Gerhard Heilmann, a paleontologist from Denmark, was born on 25th June 1859 in Skælskør. He was a very talented artist who had a keen interest in the anatomy of birds. He was particularly focused on disproving Thomas Huxley's claim that all birds are descended from dinosaurs. After much research he showed that birds were very similar to dinosaurs anatomically, he decided that this meant that birds and dinosaurs must have originated from the same ancient reptile rather than being direct descendants of each other.
His artistic skill was both a blessing and a curse. On the one hand, it allowed him to hand-draw stunning illustrations for his book Origin of Birds (1926) and to nurture his friendship with D'Arcy. They bonded over the anatomy of Hesperornis (an aquatic bird-like dinosaur), the method of transformations and other intellectually stimulating topics. On the other hand, it also meant that he was perceived by Danish paleontologists as an amateur; during his lifetime he received very little financial support for publishing his scientific works and lost a lot of money because of it. He died on 26th March 1946 in Frederiksberg, Denmark.
Gerhard Heilmann, self-portrait (1912)
Robert Wilson Shufeldt
D'Arcy was introduced to Heilmann by another correspondent Robert W. Shufeldt. Born on 1st December 1850 in New York, US, Shufeldt's main focus was the study of human anatomy (especially bones and muscles). However, he was also interested in the study of people and cultures (ethnography), museums (museology), forensic science and bird anatomy. It was bird anatomy that led him to introduce Heilmann to D'Arcy, but his career highlights are his publications on skeletons and bones.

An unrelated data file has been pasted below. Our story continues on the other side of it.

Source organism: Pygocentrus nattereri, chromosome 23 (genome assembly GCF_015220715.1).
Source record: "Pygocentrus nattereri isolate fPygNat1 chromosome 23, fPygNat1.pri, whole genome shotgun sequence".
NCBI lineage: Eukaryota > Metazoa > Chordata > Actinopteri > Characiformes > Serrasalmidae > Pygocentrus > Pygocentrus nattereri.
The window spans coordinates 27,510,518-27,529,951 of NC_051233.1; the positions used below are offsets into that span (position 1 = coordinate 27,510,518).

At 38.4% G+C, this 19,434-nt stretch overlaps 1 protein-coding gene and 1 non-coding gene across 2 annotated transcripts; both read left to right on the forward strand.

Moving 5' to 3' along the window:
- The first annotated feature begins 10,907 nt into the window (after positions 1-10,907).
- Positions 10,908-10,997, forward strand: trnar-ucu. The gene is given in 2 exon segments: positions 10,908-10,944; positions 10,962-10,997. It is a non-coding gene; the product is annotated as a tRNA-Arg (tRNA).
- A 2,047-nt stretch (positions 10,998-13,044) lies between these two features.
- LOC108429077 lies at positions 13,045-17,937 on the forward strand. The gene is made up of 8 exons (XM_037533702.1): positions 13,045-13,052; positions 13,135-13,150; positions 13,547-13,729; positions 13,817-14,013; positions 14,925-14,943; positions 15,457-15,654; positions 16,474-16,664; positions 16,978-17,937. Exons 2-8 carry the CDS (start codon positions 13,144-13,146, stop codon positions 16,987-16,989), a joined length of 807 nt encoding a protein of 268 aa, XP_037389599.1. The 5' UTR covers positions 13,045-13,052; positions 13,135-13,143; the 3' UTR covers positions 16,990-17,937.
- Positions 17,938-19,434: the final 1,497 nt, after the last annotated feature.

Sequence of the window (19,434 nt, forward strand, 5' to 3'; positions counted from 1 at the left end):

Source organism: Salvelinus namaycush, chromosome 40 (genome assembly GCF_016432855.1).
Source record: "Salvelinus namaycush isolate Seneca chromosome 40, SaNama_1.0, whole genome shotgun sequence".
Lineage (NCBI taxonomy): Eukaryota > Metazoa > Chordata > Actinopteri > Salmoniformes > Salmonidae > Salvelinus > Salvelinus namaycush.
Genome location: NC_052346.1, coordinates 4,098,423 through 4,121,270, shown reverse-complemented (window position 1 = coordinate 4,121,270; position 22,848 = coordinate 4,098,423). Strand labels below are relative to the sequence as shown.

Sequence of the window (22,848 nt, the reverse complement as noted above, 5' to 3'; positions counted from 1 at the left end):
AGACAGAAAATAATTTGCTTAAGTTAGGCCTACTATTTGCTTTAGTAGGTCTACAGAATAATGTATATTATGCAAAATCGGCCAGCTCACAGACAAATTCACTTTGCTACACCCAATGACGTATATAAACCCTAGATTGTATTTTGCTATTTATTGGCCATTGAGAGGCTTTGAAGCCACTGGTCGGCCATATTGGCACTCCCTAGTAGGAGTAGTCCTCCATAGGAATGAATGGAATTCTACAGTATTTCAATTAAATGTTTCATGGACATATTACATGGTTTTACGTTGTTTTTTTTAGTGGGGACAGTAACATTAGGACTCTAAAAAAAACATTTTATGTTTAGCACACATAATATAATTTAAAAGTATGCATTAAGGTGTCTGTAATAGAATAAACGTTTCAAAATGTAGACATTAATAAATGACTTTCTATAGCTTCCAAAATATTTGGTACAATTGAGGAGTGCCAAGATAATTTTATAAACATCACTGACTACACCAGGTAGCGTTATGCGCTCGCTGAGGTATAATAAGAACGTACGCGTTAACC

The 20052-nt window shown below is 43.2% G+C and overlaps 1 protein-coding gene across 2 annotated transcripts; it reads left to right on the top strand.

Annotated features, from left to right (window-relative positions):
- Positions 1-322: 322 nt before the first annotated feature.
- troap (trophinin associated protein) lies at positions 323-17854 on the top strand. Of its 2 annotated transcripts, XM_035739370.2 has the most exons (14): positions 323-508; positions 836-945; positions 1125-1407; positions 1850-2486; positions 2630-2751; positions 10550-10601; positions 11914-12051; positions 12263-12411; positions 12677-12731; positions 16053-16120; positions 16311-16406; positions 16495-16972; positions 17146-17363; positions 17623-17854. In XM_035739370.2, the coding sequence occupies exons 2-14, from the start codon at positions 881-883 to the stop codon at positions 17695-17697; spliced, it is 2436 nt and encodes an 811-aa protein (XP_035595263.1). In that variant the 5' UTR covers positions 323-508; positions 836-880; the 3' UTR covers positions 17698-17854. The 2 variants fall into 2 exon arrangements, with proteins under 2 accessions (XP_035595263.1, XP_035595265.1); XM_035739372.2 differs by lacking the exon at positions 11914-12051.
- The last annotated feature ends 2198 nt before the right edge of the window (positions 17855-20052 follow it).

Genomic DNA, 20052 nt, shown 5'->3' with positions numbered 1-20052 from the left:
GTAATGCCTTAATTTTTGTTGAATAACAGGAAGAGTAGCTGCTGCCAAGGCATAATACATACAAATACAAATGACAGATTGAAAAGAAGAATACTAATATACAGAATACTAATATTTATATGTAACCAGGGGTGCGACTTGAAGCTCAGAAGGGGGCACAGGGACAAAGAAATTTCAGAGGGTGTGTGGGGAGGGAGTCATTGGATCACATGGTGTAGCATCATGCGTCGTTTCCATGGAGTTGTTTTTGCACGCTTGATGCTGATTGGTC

Despite his turbulent personal life and numerous beliefs that have thankfully not survived the test of time, his contribution to the advancements of science is undeniable. He passed away on 21st January 1934 in Washington, US at the age of 83. It is interesting that despite the controversies (which included numerous unsuccessful marriages and a landmark court case) surrounding him, D'Arcy valued his scientific research and kept corresponding with him.
Whilst their correspondence was mainly professional and they rarely spoke about their families, it appears that they were more than colleagues. They mention their mutual friends and how they hope to be reunited soon. The letters also provide a good sense of what life was like during the war. Shufeldt particularly struggled during this period - he lived in the US and hence was not directly affected by the First World War, but publishing companies refused to print his scientific research, they said because of lack of resources, despite his desperate pleas. The situation escalated so much that he had to ask D'Arcy for help with finding a publisher in the UK - sadly we do not know how D'Arcy responded to this request.
Robert W. Shufeldt (1893)
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